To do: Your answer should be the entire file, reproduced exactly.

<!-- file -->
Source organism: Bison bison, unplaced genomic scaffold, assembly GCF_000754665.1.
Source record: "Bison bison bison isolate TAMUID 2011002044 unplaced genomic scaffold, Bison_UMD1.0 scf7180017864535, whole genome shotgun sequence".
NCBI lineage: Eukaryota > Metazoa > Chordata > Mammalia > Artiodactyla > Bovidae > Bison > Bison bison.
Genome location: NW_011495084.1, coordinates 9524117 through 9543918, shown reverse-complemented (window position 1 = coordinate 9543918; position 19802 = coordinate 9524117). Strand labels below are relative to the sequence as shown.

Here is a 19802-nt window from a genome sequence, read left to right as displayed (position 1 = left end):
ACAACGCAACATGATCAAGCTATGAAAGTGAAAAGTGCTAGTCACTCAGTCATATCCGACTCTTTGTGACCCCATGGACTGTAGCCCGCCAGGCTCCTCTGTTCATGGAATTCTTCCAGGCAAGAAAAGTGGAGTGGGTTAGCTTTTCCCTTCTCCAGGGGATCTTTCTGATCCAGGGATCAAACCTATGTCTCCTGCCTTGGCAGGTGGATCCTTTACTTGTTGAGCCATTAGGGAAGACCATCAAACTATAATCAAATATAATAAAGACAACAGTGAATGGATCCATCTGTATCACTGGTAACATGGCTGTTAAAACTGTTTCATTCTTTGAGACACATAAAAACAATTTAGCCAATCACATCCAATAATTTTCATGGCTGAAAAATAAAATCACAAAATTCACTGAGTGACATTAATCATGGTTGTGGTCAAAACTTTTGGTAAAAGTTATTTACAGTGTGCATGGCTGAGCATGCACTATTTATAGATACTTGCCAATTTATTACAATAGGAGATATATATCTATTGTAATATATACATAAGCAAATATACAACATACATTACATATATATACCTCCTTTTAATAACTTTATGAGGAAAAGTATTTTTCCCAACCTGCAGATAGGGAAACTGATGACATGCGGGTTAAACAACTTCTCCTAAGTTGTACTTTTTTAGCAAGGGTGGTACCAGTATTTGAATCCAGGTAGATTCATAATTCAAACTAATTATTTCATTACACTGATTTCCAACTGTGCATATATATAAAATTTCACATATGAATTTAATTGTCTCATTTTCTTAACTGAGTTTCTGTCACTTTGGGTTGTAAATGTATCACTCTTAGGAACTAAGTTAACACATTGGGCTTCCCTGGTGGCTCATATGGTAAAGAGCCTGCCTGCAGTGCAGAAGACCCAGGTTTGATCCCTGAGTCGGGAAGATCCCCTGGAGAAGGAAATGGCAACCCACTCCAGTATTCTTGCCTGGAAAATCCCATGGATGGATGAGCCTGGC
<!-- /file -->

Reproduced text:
Source organism: Bison bison, unplaced genomic scaffold, assembly GCF_000754665.1.
Source record: "Bison bison bison isolate TAMUID 2011002044 unplaced genomic scaffold, Bison_UMD1.0 scf7180017864535, whole genome shotgun sequence".
NCBI lineage: Eukaryota > Metazoa > Chordata > Mammalia > Artiodactyla > Bovidae > Bison > Bison bison.
Genome location: NW_011495084.1, coordinates 9524117 through 9543918, shown reverse-complemented (window position 1 = coordinate 9543918; position 19802 = coordinate 9524117). Strand labels below are relative to the sequence as shown.

Here is a 19802-nt window from a genome sequence, read left to right as displayed (position 1 = left end):
ACAACGCAACATGATCAAGCTATGAAAGTGAAAAGTGCTAGTCACTCAGTCATATCCGACTCTTTGTGACCCCATGGACTGTAGCCCGCCAGGCTCCTCTGTTCATGGAATTCTTCCAGGCAAGAAAAGTGGAGTGGGTTAGCTTTTCCCTTCTCCAGGGGATCTTTCTGATCCAGGGATCAAACCTATGTCTCCTGCCTTGGCAGGTGGATCCTTTACTTGTTGAGCCATTAGGGAAGACCATCAAACTATAATCAAATATAATAAAGACAACAGTGAATGGATCCATCTGTATCACTGGTAACATGGCTGTTAAAACTGTTTCATTCTTTGAGACACATAAAAACAATTTAGCCAATCACATCCAATAATTTTCATGGCTGAAAAATAAAATCACAAAATTCACTGAGTGACATTAATCATGGTTGTGGTCAAAACTTTTGGTAAAAGTTATTTACAGTGTGCATGGCTGAGCATGCACTATTTATAGATACTTGCCAATTTATTACAATAGGAGATATATATCTATTGTAATATATACATAAGCAAATATACAACATACATTACATATATATACCTCCTTTTAATAACTTTATGAGGAAAAGTATTTTTCCCAACCTGCAGATAGGGAAACTGATGACATGCGGGTTAAACAACTTCTCCTAAGTTGTACTTTTTTAGCAAGGGTGGTACCAGTATTTGAATCCAGGTAGATTCATAATTCAAACTAATTATTTCATTACACTGATTTCCAACTGTGCATATATATAAAATTTCACATATGAATTTAATTGTCTCATTTTCTTAACTGAGTTTCTGTCACTTTGGGTTGTAAATGTATCACTCTTAGGAACTAAGTTAACACATTGGGCTTCCCTGGTGGCTCATATGGTAAAGAGCCTGCCTGCAGTGCAGAAGACCCAGGTTTGATCCCTGAGTCGGGAAGATCCCCTGGAGAAGGAAATGGCAACCCACTCCAGTATTCTTGCCTGGAAAATCCCATGGATGGATGAGCCTGGC